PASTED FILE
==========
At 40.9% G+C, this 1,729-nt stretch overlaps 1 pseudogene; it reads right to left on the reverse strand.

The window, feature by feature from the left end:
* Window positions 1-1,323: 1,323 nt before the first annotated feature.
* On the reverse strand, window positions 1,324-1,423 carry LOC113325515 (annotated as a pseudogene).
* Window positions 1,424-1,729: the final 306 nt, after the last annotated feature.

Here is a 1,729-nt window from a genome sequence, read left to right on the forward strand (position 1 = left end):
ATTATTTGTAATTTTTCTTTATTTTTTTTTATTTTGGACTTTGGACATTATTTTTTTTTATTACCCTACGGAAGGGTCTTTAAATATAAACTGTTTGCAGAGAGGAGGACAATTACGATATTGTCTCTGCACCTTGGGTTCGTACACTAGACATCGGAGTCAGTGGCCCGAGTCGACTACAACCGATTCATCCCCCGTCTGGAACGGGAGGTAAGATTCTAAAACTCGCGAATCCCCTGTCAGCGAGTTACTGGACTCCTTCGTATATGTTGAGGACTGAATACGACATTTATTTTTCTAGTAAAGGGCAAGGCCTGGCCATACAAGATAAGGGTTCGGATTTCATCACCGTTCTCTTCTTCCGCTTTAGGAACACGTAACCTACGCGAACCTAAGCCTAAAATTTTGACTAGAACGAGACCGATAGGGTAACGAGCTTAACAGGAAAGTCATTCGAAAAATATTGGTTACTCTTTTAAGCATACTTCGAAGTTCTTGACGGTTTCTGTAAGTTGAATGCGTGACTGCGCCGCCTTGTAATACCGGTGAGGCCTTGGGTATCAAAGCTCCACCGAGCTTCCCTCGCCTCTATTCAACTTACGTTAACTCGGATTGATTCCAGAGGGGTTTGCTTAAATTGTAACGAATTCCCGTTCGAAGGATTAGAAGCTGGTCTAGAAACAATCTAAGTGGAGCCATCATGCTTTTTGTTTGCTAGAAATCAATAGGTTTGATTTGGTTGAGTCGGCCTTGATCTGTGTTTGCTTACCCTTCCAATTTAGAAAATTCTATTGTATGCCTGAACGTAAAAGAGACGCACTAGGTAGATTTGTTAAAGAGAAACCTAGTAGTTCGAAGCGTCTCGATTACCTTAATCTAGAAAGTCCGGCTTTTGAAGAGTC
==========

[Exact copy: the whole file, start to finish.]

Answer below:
At 40.9% G+C, this 1,729-nt stretch overlaps 1 pseudogene; it reads right to left on the reverse strand.

The window, feature by feature from the left end:
* Window positions 1-1,323: 1,323 nt before the first annotated feature.
* On the reverse strand, window positions 1,324-1,423 carry LOC113325515 (annotated as a pseudogene).
* Window positions 1,424-1,729: the final 306 nt, after the last annotated feature.

Here is a 1,729-nt window from a genome sequence, read left to right on the forward strand (position 1 = left end):
ATTATTTGTAATTTTTCTTTATTTTTTTTTATTTTGGACTTTGGACATTATTTTTTTTTATTACCCTACGGAAGGGTCTTTAAATATAAACTGTTTGCAGAGAGGAGGACAATTACGATATTGTCTCTGCACCTTGGGTTCGTACACTAGACATCGGAGTCAGTGGCCCGAGTCGACTACAACCGATTCATCCCCCGTCTGGAACGGGAGGTAAGATTCTAAAACTCGCGAATCCCCTGTCAGCGAGTTACTGGACTCCTTCGTATATGTTGAGGACTGAATACGACATTTATTTTTCTAGTAAAGGGCAAGGCCTGGCCATACAAGATAAGGGTTCGGATTTCATCACCGTTCTCTTCTTCCGCTTTAGGAACACGTAACCTACGCGAACCTAAGCCTAAAATTTTGACTAGAACGAGACCGATAGGGTAACGAGCTTAACAGGAAAGTCATTCGAAAAATATTGGTTACTCTTTTAAGCATACTTCGAAGTTCTTGACGGTTTCTGTAAGTTGAATGCGTGACTGCGCCGCCTTGTAATACCGGTGAGGCCTTGGGTATCAAAGCTCCACCGAGCTTCCCTCGCCTCTATTCAACTTACGTTAACTCGGATTGATTCCAGAGGGGTTTGCTTAAATTGTAACGAATTCCCGTTCGAAGGATTAGAAGCTGGTCTAGAAACAATCTAAGTGGAGCCATCATGCTTTTTGTTTGCTAGAAATCAATAGGTTTGATTTGGTTGAGTCGGCCTTGATCTGTGTTTGCTTACCCTTCCAATTTAGAAAATTCTATTGTATGCCTGAACGTAAAAGAGACGCACTAGGTAGATTTGTTAAAGAGAAACCTAGTAGTTCGAAGCGTCTCGATTACCTTAATCTAGAAAGTCCGGCTTTTGAAGAGTC